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HUMAN DENSITY AS AN INFLUENCE ON SPECIES/AREA RELATIONSHIPS: DOUBLE JEOPARDY FOR SMALL AFRICAN RESERVES?
A.H. HARCOURT
ABSTRACT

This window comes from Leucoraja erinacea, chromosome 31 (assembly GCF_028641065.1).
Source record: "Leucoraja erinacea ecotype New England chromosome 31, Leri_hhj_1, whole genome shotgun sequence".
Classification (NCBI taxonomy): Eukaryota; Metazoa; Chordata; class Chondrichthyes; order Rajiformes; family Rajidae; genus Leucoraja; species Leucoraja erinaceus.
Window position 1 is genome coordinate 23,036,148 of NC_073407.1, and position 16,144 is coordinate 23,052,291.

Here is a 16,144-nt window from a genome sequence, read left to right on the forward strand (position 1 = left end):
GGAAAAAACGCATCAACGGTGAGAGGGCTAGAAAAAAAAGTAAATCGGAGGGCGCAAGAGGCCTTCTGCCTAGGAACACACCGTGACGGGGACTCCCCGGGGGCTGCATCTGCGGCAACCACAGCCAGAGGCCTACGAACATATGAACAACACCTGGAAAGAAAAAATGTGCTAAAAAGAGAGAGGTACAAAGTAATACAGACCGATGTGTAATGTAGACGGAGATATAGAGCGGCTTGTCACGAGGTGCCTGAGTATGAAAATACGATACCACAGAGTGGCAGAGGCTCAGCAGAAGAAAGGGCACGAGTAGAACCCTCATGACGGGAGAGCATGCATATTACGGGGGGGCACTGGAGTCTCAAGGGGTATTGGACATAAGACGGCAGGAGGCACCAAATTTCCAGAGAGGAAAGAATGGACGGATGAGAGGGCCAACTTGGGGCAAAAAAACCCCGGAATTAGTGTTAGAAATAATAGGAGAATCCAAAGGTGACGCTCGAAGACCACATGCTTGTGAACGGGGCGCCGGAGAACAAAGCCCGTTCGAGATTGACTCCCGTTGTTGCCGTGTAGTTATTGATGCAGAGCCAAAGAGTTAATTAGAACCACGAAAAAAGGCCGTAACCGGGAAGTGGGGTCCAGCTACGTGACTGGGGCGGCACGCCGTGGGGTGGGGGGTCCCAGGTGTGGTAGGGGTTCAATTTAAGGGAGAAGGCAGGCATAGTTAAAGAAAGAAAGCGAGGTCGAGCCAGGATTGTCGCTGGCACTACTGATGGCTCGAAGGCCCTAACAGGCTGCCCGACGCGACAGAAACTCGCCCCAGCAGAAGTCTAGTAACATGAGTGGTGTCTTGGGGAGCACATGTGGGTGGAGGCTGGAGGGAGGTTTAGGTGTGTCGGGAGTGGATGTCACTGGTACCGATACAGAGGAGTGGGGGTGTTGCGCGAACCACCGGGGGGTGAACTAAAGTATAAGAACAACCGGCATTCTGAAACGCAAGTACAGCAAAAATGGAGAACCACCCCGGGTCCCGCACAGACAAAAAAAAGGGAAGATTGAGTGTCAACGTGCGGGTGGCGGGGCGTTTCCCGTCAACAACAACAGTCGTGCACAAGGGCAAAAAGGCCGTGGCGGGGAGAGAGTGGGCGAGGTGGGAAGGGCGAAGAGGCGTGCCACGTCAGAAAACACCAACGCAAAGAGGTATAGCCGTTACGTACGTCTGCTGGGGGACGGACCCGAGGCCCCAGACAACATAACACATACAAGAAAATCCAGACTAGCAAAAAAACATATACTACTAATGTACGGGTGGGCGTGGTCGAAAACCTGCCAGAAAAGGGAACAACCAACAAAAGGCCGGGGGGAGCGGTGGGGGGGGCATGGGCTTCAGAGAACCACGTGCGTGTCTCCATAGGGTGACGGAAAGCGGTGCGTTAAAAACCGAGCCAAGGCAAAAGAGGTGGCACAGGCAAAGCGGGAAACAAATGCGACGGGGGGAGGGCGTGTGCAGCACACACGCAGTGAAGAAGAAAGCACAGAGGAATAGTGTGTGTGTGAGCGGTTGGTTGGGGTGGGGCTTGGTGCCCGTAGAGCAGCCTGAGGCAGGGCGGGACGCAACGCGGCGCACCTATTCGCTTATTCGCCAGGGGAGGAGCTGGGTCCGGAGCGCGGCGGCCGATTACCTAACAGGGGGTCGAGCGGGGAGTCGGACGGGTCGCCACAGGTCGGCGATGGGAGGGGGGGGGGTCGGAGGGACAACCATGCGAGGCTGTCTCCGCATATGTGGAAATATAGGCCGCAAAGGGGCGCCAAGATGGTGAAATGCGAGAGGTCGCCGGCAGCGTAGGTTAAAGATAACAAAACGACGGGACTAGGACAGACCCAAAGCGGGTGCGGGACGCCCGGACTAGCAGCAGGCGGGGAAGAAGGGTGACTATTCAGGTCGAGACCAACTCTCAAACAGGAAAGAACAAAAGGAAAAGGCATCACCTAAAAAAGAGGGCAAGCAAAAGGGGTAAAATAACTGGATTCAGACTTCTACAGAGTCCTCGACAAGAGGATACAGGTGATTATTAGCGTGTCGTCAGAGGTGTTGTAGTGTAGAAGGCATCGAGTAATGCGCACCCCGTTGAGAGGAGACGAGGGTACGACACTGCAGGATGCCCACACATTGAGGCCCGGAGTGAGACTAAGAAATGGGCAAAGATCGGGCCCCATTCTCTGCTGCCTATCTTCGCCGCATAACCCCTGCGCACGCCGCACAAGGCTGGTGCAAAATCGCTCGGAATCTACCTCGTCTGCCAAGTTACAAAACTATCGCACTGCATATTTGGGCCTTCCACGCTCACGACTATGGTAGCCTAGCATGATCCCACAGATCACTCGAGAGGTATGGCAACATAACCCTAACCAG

Small reserves are especially likely to lose species. Is that because the reserves are small, or because small reserves are located in especially adverse landscapes? It seems that the question has rarely, if ever, been asked. Data on reserve size and location in Africa, and calculations of local (within 50 km) mean human densities from available census records per province per country were the database here used to answer the question. IUCN grade I and II Reserves in Africa are located across the range of human densities per country, including in regions of higher than average density. Furthermore Reserve size correlates with local human density, such that small Reserves are indeed significantly more likely than are large Reserves to be located in regions of high human density (N = 169; P < 0.0001). However, while local human density correlates significantly with human-caused mortality of carnivores (the only taxon for which we had data), it does not correlate with detected extinctions in Reserves in east Africa (the only region with available data). Rather, area of Reserve is the main predictor. Nevertheless, abundant other evidence of the adverse effects of high human density on persistence of species and wilderness indicates that we need to take as a warning the findings reported here that small Reserves occur in regions of high human density, and that human density correlates with human-caused mortality. They indicate that small Reserves might face the double jeopardy of both their small size, and also their situation in especially hostile surroundings. In effect, small Reserves are more isolated in more adverse habitat than current analyses in conservation biology, landscape ecology, or metapopulation analysis usually indicate.